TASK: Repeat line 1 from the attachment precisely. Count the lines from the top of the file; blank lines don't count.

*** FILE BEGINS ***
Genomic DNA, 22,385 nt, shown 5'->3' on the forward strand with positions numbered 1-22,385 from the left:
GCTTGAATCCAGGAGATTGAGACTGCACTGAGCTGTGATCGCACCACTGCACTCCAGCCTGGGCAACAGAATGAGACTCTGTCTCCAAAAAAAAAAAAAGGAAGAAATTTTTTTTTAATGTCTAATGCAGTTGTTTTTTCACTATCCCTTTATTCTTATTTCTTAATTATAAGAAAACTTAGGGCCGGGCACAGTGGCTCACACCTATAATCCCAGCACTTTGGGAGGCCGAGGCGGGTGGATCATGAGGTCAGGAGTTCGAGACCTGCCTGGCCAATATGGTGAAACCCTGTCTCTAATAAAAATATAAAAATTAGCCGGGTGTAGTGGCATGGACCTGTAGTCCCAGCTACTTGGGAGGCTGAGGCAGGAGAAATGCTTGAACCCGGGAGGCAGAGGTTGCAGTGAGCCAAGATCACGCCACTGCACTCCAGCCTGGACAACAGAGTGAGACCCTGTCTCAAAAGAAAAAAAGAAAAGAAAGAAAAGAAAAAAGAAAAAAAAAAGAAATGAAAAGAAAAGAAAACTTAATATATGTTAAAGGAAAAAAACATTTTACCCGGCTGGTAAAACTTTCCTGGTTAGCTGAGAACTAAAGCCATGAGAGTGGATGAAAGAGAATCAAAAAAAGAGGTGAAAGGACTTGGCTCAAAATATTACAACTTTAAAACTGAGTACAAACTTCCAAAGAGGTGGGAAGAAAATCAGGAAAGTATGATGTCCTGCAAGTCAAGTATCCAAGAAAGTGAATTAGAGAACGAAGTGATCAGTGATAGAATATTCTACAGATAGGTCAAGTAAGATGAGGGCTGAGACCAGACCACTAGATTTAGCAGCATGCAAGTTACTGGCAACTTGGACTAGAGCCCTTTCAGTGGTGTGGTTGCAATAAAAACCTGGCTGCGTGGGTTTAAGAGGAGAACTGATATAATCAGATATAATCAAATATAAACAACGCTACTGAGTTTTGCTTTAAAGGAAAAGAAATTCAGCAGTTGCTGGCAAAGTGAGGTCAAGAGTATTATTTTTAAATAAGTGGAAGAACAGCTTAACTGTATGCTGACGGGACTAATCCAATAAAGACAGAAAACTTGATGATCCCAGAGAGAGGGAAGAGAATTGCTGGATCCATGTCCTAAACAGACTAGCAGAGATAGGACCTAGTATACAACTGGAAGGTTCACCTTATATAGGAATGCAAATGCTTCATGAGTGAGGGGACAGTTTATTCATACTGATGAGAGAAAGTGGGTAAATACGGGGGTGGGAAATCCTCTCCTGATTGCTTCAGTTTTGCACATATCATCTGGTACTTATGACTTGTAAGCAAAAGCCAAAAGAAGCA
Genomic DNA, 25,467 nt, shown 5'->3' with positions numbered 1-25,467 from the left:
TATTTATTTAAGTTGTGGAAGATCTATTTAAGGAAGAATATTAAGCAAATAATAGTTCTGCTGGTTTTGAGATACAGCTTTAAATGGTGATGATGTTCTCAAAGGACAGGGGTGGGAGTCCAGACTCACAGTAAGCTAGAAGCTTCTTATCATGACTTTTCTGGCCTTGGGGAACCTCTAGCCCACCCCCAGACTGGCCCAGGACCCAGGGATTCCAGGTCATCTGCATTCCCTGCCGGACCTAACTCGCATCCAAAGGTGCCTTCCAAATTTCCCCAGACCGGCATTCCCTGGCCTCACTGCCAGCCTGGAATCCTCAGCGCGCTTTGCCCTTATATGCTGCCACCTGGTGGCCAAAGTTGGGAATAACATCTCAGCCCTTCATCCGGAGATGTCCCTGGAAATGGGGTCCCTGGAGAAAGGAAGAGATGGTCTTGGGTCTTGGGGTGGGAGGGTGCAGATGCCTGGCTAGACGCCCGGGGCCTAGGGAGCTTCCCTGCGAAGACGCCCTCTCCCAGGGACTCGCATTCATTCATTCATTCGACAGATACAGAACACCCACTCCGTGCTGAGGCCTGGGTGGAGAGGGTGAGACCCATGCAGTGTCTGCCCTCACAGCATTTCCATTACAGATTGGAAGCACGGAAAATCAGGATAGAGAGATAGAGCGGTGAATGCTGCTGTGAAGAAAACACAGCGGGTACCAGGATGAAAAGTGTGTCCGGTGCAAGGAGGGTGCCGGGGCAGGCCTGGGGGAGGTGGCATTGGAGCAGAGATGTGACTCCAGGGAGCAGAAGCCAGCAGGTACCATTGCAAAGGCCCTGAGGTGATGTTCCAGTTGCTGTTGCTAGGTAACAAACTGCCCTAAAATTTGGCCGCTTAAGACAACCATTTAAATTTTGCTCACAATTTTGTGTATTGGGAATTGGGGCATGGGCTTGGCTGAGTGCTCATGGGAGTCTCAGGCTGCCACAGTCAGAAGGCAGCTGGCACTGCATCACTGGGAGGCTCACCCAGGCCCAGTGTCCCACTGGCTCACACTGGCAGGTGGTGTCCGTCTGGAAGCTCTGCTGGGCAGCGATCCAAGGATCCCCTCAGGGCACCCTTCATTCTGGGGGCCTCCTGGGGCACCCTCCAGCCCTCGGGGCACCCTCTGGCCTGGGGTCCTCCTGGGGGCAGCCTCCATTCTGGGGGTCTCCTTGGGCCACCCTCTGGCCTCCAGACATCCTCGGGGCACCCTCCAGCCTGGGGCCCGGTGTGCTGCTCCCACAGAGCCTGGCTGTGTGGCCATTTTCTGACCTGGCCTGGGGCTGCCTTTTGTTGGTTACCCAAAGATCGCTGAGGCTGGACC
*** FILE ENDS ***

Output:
Genomic DNA, 22,385 nt, shown 5'->3' on the forward strand with positions numbered 1-22,385 from the left: